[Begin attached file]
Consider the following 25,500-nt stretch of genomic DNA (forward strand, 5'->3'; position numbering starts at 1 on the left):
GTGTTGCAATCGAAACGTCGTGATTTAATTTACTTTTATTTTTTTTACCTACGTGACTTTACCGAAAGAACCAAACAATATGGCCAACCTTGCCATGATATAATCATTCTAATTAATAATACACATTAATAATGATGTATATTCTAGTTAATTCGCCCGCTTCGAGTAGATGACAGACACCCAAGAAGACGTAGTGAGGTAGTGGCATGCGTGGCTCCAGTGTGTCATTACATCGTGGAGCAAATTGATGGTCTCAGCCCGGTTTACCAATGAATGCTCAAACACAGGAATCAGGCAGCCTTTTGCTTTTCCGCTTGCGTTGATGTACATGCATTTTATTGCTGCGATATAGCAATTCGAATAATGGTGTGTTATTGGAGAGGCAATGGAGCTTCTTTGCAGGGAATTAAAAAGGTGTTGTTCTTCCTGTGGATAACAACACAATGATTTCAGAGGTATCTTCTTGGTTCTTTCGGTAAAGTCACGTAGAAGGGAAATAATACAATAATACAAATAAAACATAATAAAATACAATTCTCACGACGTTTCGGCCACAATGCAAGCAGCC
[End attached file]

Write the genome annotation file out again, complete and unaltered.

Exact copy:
Consider the following 25,500-nt stretch of genomic DNA (forward strand, 5'->3'; position numbering starts at 1 on the left):
GTGTTGCAATCGAAACGTCGTGATTTAATTTACTTTTATTTTTTTTACCTACGTGACTTTACCGAAAGAACCAAACAATATGGCCAACCTTGCCATGATATAATCATTCTAATTAATAATACACATTAATAATGATGTATATTCTAGTTAATTCGCCCGCTTCGAGTAGATGACAGACACCCAAGAAGACGTAGTGAGGTAGTGGCATGCGTGGCTCCAGTGTGTCATTACATCGTGGAGCAAATTGATGGTCTCAGCCCGGTTTACCAATGAATGCTCAAACACAGGAATCAGGCAGCCTTTTGCTTTTCCGCTTGCGTTGATGTACATGCATTTTATTGCTGCGATATAGCAATTCGAATAATGGTGTGTTATTGGAGAGGCAATGGAGCTTCTTTGCAGGGAATTAAAAAGGTGTTGTTCTTCCTGTGGATAACAACACAATGATTTCAGAGGTATCTTCTTGGTTCTTTCGGTAAAGTCACGTAGAAGGGAAATAATACAATAATACAAATAAAACATAATAAAATACAATTCTCACGACGTTTCGGCCACAATGCAAGCAGCC